On June 28, 1954, Anedeo used a gun to escape from officers who were escorting him from the Cook County Court House back to the jail. His girlfriend, Mrs. Dolores Marcus, age 24 and her brother Leonard Del Genio, age 18, were later arrested for smuggling a gun to Amedeo in court which he used in his escape. She was convicted and sentenced 2 to 3 years in prison. He was convicted and sentenced to 1 to 3 years in prison. He was in jail for burglary.

Detective Annerino was waked at Michael Calcetta & Sons Funeral Home located at 2600 South Wentworth Avenue funeral mass was held at St. Jerome’s Church located at 2823 South Princeton Avenue. He was laid to rest on October 26, 1954 in St. Mary Catholic Cemetery, 87th Street and Hamlin Avenue, Evergreen Park, Illinois. His grave is located in Grave –, Lot S1/2 of X534, Block –, Section G.

Detective Charles Patrick Annerino, born March 17, 1924, received his Probationary Appointment to the Chicago Police Department on May 6, 1946.

During Detective Annerino’s eight years with the Chicago Police Department he had shot and killed three robbers and wounded four others in gunfights. Detective Annerino was promoted to the rank of Detective two months prior to his death.

Detective Annerino served in the U.S. Navy, was a veteran of World War II and he was Honorably Discharged. He was also a member of the Illinois Policemen’s Benevolent & Welfare Association and the St. Jude Police League. He was survived by his wife, Rose (nee Mozzotil); children, Charles Patrick, III and Theresa; parents: Charles Patrick, Sr. and Katherine (nee Fineberg) and siblings: August, Corinne and Eleanor.

TOWER TICKER – By Herb Lyon, Big City Vinegarette: Excerpt from the Chicago Daily Tribune, November 15, 1954

One dime, a shiny 10 cent piece doesn’t buy very much these days, but a single dime COULD have saved the life of a hero cop. An ironic sidelight in the slaying of Detective Charles Annerino, by the late hood Gus Amedeo, had just come to light in November, 1954. Sure, it’s OLD news now, but it sort of makes you wonder.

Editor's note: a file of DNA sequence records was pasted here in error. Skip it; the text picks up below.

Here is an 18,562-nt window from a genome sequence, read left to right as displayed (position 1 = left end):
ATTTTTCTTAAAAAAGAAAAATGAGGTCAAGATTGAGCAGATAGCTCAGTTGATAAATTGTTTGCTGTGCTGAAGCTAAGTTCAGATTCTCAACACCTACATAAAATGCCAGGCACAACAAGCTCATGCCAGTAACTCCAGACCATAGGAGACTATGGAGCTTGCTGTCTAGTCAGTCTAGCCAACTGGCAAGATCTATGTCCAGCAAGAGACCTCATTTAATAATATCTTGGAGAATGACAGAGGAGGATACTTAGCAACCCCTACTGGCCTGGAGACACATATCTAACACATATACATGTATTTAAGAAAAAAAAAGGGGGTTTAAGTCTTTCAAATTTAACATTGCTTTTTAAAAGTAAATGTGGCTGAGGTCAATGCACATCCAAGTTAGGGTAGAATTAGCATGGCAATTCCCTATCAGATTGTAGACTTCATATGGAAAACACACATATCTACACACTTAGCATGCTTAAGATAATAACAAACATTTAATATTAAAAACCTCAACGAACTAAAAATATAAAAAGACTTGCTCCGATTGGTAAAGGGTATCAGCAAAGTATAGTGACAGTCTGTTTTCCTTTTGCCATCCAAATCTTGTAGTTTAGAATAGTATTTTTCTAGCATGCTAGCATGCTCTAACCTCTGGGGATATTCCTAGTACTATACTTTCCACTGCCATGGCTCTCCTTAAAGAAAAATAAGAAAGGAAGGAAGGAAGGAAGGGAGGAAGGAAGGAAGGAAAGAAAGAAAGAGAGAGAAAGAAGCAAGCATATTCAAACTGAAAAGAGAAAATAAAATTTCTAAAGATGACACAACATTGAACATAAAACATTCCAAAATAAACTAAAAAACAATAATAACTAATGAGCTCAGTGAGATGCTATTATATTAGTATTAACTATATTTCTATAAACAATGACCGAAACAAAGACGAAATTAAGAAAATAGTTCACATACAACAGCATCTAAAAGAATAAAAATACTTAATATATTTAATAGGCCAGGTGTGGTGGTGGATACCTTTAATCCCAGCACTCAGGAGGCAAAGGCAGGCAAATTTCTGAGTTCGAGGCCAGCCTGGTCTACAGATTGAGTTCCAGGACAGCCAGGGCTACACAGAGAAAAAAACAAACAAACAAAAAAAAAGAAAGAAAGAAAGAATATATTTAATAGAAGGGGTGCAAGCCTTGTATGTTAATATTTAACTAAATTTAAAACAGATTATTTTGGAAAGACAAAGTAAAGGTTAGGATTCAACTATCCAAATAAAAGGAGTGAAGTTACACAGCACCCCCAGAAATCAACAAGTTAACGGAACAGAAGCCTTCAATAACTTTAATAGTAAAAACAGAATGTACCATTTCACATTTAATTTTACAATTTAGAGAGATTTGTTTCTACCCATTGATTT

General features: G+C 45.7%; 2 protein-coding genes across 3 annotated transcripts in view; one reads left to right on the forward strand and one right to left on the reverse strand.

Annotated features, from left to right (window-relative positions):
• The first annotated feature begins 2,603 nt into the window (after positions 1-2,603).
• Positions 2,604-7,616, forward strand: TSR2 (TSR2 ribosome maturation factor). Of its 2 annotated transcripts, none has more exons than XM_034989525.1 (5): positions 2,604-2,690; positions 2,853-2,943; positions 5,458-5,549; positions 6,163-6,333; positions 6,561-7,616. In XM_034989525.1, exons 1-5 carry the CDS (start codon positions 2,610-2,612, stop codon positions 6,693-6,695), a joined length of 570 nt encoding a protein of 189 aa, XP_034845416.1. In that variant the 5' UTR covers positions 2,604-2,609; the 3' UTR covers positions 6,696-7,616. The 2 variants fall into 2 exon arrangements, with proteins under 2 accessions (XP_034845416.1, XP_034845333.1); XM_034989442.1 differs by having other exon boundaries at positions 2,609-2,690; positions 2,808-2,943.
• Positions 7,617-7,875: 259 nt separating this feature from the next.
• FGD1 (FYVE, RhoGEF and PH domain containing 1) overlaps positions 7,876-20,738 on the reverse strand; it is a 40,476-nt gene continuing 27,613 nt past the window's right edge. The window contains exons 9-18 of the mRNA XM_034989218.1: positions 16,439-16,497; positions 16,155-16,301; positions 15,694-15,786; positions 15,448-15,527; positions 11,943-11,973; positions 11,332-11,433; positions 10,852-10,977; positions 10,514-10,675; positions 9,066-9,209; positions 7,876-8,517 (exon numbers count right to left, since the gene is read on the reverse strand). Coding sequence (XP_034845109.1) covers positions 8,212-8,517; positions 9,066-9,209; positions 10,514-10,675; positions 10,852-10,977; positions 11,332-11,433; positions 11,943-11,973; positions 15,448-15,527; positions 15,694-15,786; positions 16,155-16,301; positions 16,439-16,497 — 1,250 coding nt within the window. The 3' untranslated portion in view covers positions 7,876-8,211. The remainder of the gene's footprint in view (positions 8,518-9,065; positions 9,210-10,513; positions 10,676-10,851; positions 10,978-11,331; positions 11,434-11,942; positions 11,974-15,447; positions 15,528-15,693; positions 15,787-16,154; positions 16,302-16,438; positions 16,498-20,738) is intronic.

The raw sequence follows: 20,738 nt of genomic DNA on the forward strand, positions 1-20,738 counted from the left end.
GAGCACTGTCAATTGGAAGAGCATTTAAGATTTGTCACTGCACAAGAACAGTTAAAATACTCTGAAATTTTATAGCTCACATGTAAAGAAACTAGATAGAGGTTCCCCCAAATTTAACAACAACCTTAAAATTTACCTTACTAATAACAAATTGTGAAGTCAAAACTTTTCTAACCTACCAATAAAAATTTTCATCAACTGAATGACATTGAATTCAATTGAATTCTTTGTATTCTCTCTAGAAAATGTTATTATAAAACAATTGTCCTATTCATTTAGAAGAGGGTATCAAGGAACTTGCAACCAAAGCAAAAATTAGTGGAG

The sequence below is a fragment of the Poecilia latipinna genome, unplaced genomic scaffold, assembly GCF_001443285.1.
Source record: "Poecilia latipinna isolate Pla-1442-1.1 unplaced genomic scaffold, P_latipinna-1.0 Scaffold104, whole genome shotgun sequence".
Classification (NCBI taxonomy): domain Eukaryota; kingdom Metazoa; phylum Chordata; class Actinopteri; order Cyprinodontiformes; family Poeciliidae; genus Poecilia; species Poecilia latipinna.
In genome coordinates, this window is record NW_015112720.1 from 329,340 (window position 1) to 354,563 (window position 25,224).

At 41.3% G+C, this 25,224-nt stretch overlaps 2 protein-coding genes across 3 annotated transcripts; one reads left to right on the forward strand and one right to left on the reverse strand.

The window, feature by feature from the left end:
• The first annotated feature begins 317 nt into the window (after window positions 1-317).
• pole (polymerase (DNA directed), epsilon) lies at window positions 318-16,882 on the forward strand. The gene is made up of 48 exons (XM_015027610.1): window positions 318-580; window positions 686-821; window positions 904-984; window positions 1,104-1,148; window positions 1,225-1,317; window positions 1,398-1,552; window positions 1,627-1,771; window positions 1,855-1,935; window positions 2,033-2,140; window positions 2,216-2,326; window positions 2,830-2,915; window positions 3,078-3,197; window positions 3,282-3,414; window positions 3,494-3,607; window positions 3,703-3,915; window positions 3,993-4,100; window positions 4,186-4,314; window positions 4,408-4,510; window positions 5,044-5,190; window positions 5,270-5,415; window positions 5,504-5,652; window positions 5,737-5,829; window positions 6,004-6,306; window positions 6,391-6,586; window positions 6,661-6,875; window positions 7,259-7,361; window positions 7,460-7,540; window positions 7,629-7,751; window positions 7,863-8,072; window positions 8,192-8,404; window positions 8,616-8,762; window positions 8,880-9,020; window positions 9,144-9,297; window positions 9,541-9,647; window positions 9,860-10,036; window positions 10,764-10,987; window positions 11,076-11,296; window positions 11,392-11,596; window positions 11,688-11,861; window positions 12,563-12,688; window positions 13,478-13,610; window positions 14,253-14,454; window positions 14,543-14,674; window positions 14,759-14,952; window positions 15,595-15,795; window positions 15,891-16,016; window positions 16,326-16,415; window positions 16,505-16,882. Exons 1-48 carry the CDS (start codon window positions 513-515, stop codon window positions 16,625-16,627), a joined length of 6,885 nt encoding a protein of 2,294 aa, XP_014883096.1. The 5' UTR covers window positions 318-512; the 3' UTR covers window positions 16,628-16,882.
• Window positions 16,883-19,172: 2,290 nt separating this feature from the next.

It happened this way: At about 11 p.m., on that fateful evening, Acting Deputy Chief of Detectives Bill Walsh and Lieutenant Jim Curtin issued an order to send a north side prowl car on a routine trip to Wilmette to pick up a murder suspect. The job was to be assigned to Car 70 carrying Detective Annerino, and his partners Bill Murphy and John Basquette.

At about two minutes after 11:00, car 70 rolled across the intersection of Western and Belmont Avenues and received orders, via the radio, to phone headquarters. Murphy wanted to stop at a drugstore and make the call, but Detective Annerino thought it would be a better idea to go to the Sheffield Avenue Station, some 18 blocks away and save the dime!

Well, as chance would have It traffic was heavy and car 70 didn’t get there until over 15 minutes later. In the interim, two downtown detectives who had just come on duty were sent out on the Wilmette run. By the time Detective Annerino reached the phone and called headquarters he was told to forget the whole thing. He never did learn what the other assignment would have been even though it would have saved his life. For it was only a short while later that prowl car 70 rolled to a stop in front of a Lawrence Avenue tavern and Charley walked in to his rendezvous with fate.

If only Charley Annerino would have spent a dime on a phone call, his star wouldn’t now be in a cabinet in Commissioner O’Connor’s office with the grim notation. “Killed in action.“ Sure, it’s OLD news now but it sort of makes you wonder.